The World Anti-Doping Agency has defended its British president after new claims relating to Russia's doping crisis.
According to a BBC report, WADA president Sir Craig Reedie wrote a note last August that was apparently passed to IAAF vice-president Sergei Bubka, seemingly alerting the former pole-vault champion to a German television investigation into drugs in athletics.
The BBC pictured the brief note, which ends: "Hope no more damage will be done."
The August 1 documentary - titled 'Doping - Top Secret: The Shadowy World of Athletics' - was the second by German broadcaster ARD to highlight such problems in international track and field.
Reedie responded at the time in a WADA statement that said the organisation was "very disturbed by these new allegations", saying they would "shake the foundation of clean athletes worldwide".
After the subsequent emergence of the note from Reedie to Bubka, said by the BBC to have been delivered on the day of the documentary's broadcast and during an International Olympic Committee meeting in Malaysia at which both men were present, WADA insisted its president had done nothing wrong.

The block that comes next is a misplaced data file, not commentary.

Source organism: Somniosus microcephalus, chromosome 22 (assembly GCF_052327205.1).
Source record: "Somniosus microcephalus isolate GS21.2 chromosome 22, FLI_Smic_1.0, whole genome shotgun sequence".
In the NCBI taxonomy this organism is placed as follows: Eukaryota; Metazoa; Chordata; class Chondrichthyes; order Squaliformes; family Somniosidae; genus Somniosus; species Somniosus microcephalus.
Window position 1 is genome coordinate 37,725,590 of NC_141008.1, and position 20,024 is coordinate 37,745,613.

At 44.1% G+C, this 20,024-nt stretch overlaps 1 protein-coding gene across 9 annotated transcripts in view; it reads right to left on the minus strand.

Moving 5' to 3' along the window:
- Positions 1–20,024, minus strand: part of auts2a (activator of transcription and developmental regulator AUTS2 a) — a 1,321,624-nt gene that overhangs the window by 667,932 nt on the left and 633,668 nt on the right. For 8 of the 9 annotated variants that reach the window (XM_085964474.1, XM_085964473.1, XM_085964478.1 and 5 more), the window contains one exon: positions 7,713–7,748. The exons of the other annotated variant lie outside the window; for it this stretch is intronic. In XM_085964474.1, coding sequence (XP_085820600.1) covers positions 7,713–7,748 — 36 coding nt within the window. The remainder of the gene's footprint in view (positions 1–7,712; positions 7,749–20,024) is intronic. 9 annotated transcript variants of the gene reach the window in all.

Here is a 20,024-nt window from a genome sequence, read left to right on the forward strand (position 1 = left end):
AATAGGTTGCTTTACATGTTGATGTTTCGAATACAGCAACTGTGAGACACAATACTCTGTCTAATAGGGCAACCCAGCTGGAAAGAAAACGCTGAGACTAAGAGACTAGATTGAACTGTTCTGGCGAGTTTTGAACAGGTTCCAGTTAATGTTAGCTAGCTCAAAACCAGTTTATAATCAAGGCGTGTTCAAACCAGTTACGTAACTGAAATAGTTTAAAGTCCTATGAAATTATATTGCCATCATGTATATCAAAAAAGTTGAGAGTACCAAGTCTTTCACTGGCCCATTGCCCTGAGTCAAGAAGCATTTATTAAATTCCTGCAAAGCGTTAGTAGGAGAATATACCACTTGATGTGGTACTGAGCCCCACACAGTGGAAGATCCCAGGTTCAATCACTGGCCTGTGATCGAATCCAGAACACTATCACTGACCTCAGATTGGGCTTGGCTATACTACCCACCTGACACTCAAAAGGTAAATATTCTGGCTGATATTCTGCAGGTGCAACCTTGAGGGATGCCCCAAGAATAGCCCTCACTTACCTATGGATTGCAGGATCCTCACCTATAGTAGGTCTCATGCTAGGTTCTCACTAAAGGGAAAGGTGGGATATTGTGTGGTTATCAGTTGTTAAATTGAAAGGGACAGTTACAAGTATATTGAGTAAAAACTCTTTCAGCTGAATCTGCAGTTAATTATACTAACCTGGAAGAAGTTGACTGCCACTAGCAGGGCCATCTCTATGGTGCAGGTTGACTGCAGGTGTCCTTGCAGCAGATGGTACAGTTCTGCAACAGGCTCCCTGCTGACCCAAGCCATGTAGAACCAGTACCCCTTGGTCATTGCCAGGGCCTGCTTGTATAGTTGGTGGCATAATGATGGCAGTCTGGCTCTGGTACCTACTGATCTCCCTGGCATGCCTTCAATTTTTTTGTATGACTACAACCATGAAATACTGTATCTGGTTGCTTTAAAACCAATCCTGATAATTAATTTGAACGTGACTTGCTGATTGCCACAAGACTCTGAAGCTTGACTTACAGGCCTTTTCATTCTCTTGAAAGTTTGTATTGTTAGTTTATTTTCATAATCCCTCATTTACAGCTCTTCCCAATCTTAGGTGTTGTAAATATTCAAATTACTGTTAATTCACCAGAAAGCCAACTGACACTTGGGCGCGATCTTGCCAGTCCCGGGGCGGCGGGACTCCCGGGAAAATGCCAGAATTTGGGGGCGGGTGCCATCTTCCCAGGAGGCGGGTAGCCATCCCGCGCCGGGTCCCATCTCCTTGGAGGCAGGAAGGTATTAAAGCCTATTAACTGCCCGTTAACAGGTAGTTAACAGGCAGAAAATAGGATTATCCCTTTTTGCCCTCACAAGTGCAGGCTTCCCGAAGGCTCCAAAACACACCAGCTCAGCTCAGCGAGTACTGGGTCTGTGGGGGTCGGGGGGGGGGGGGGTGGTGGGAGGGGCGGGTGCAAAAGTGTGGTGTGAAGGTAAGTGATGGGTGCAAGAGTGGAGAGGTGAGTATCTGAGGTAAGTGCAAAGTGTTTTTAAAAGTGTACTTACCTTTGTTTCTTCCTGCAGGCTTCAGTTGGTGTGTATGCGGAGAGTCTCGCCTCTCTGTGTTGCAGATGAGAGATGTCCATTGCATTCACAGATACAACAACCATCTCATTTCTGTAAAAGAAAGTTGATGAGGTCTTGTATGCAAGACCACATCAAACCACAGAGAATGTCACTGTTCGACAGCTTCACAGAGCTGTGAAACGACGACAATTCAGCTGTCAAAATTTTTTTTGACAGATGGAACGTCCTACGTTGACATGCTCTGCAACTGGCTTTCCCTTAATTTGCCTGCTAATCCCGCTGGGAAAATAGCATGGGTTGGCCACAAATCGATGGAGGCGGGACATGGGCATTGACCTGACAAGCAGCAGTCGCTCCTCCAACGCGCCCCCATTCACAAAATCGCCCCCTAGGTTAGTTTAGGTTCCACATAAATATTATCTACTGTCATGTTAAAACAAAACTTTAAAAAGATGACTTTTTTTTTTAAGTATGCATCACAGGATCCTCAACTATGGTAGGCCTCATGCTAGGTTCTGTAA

WADA spokesman Ben Nichols told the BBC: "This certainly was not meant to imply in any way that the WADA president wouldn't want doping issues to be exposed."
Russia's athletics reputation was so damaged by allegations of state-sponsored doping that its competitors are currently banned from international events.
Hajo Seppelt, a German journalist who exposed Russian corruption in the ARD documentary, believes Reedie took the wrong approach by apparently looking to make Bubka aware of looming allegations.
Quoted by the BBC, Seppelt said: "It is so embarrassing for the president of the world body who is fighting at the top against doping.
"He is more interested to avoid any damage for sports instead of doing the opposite - to fight against corruption and doping in sports."